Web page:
This course focuses on the literary and cultural output of African American artists since the end of World War Two. Such titanic figures we will encounter include Ralph Ellison, Toni Morrison, Duke Ellington, James Baldwin, Suzan-Lori Parks, C. L. Franklin, MLK, Jr., Malcolm X, Amiri Baraka, Miles Davis, Rita Dove, Queen Latifah, Public Enemy, Eric B. and Rakim, and President Barack Obama. Collectively, their work responds to the promises and paradoxes of American democracy. We will attend to this panoply of voices and perspectives for insights on complicated questions such as class, race, sexuality, and nationality.
Studies in Short Fiction
“As long as stories have been told, there have been storytellers who combined tales to create larger effects. . . . Throughout the history of literature, there are cycles or sequences of tales, stories, novellas, lyric poems, plays, and even novels. It is only human nature for writers (and readers) to want to perpetuate the single work and to resist its completion. In any historical period, many examples of different kinds of cycles coexist. Why a writer chooses once cyclical form over another—sonnet sequence, for example, instead of short-story cycle—is no doubt a complex matter. Certain subjects require or take advantage of certain forms. Furthermore, historical periods provide different options for writers: for example, the short story, and consequently, the short- story cycle did not develop until the nineteenth century. Finally, an individual writer’s abilities, preferences, and past performances influence his or her generic choices.”
(Susan Garland Mann, The Short Story Cycle: A Genre Companion and Reference Guide, 1)
“Probably the impulse to combine individual tales into larger wholes has its origin in the very nature of imagination itself, a ‘coadunating’power as Coleridge described it. Certainly many old story-clusters show that the impulse goes far back into oral tradition.”
(Ian Reid, The Short Story, 46).
“The concept of the ‘short-story cycle’ remains to be sufficiently defined in literary scholarship. Any attempt at a systematic definition, however provisional, ultimately encounters not only the concept of ‘story,’ differentiating this form of short fiction from other modulations, but of ‘cycle,’ distinguishing this model from loose collections of stories on one side and ‘novels’ on the other. Perhaps it is axiomatic in scholarship that the most common terms and concepts are the most difficult to define.”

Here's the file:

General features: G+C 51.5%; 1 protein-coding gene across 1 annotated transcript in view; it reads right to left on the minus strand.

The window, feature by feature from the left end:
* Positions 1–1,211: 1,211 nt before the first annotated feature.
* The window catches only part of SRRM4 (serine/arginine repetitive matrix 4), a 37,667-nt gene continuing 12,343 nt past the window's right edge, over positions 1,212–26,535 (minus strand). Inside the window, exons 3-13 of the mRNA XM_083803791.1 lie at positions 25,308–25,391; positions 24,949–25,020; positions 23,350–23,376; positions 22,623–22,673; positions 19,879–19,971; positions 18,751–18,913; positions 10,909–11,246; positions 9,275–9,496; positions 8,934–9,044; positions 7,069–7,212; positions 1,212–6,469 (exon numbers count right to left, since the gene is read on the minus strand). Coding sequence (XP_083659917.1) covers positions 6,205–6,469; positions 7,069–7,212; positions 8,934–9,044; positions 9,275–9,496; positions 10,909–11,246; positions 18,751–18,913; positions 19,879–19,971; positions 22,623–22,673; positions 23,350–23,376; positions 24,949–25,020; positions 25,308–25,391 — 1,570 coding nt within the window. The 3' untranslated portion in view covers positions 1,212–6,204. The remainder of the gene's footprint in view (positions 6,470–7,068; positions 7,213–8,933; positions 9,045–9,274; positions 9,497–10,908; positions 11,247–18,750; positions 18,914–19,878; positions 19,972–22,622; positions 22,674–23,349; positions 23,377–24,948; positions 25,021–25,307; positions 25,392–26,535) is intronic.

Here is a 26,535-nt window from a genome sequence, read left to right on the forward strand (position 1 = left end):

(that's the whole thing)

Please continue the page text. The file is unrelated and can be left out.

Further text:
(James Nagel, the Contemporary Short-Story Cycle: The Ethnic Resonance of Genre, 13)
“While there are various conventions associated with the genre . . . there is only one essential characteristic of the short-story cycle: the stories are both self-sufficient and interrelated. On the one hand, the stories work independently of one another: the reader is capable of understanding each of them without going beyond the limits of the individual story. On the other hand, however, the stories work together, creating something that could not be achieved in a single story.”
(Mann, The Short Story Cycle, 15)
While most of you are no doubt familiar with the short story as a genre, chances are, you are unfamiliar with the term “short-story cycle.” This is hardly surprising since, according to James Nagel in a recent study The Contemporary Short-Story Cycle: The Ethnic Resonance of a Genre,
The short-story cycle is the most neglected and the least well understood of the major genres in American literature. From the beginning, it has been without a place in literary history, and the individual works within the form have been greeted with misunderstanding and misinterpretation for well over a century.
Even in modern times, Edmund Wilson’s suggestion that In Our Time ErnestHemingway “has almost invented a form of his own” and Malcolm Cowley’s remark that in Knight’s Gambit William Faulkner developed a genre “peculiarly his own” illustrate that even the most sagacious of reviewers were innocent of the long tradition of interrelated short stories that could be arranged to form volumes with structural integrity and artistic congruence. (246)